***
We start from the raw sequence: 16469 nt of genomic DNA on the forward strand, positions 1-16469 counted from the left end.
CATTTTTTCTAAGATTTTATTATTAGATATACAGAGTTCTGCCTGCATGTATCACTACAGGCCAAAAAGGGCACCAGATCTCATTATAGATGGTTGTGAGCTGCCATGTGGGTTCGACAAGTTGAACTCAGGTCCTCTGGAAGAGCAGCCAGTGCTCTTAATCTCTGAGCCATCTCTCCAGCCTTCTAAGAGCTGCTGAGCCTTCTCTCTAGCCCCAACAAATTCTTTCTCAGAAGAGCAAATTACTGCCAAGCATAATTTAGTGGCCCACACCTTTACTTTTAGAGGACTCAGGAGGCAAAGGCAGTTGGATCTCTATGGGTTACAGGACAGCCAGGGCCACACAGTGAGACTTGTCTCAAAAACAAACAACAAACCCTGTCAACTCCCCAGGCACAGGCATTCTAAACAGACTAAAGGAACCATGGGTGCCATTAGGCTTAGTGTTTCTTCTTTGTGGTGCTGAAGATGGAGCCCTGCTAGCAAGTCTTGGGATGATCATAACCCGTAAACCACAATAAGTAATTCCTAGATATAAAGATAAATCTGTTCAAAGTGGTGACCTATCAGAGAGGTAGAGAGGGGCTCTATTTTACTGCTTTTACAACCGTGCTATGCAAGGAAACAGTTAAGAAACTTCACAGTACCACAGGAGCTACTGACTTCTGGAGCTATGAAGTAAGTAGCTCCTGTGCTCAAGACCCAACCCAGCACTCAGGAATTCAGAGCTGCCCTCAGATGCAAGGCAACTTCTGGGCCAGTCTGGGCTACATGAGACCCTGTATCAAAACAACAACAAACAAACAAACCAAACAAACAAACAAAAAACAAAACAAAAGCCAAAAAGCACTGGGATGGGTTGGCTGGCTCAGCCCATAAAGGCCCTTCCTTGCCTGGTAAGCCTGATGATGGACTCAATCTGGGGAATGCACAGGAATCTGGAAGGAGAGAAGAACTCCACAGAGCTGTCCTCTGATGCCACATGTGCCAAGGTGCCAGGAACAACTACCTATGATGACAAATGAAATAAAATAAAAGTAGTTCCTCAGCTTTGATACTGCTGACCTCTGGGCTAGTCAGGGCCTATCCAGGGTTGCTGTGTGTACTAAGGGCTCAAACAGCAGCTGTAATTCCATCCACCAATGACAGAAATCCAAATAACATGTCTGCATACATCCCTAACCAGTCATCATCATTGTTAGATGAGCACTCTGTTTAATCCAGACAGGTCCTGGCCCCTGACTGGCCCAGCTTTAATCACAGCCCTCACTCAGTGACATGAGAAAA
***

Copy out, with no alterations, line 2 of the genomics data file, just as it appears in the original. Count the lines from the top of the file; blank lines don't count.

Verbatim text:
CATTTTTTCTAAGATTTTATTATTAGATATACAGAGTTCTGCCTGCATGTATCACTACAGGCCAAAAAGGGCACCAGATCTCATTATAGATGGTTGTGAGCTGCCATGTGGGTTCGACAAGTTGAACTCAGGTCCTCTGGAAGAGCAGCCAGTGCTCTTAATCTCTGAGCCATCTCTCCAGCCTTCTAAGAGCTGCTGAGCCTTCTCTCTAGCCCCAACAAATTCTTTCTCAGAAGAGCAAATTACTGCCAAGCATAATTTAGTGGCCCACACCTTTACTTTTAGAGGACTCAGGAGGCAAAGGCAGTTGGATCTCTATGGGTTACAGGACAGCCAGGGCCACACAGTGAGACTTGTCTCAAAAACAAACAACAAACCCTGTCAACTCCCCAGGCACAGGCATTCTAAACAGACTAAAGGAACCATGGGTGCCATTAGGCTTAGTGTTTCTTCTTTGTGGTGCTGAAGATGGAGCCCTGCTAGCAAGTCTTGGGATGATCATAACCCGTAAACCACAATAAGTAATTCCTAGATATAAAGATAAATCTGTTCAAAGTGGTGACCTATCAGAGAGGTAGAGAGGGGCTCTATTTTACTGCTTTTACAACCGTGCTATGCAAGGAAACAGTTAAGAAACTTCACAGTACCACAGGAGCTACTGACTTCTGGAGCTATGAAGTAAGTAGCTCCTGTGCTCAAGACCCAACCCAGCACTCAGGAATTCAGAGCTGCCCTCAGATGCAAGGCAACTTCTGGGCCAGTCTGGGCTACATGAGACCCTGTATCAAAACAACAACAAACAAACAAACCAAACAAACAAACAAAAAACAAAACAAAAGCCAAAAAGCACTGGGATGGGTTGGCTGGCTCAGCCCATAAAGGCCCTTCCTTGCCTGGTAAGCCTGATGATGGACTCAATCTGGGGAATGCACAGGAATCTGGAAGGAGAGAAGAACTCCACAGAGCTGTCCTCTGATGCCACATGTGCCAAGGTGCCAGGAACAACTACCTATGATGACAAATGAAATAAAATAAAAGTAGTTCCTCAGCTTTGATACTGCTGACCTCTGGGCTAGTCAGGGCCTATCCAGGGTTGCTGTGTGTACTAAGGGCTCAAACAGCAGCTGTAATTCCATCCACCAATGACAGAAATCCAAATAACATGTCTGCATACATCCCTAACCAGTCATCATCATTGTTAGATGAGCACTCTGTTTAATCCAGACAGGTCCTGGCCCCTGACTGGCCCAGCTTTAATCACAGCCCTCACTCAGTGACATGAGAAAA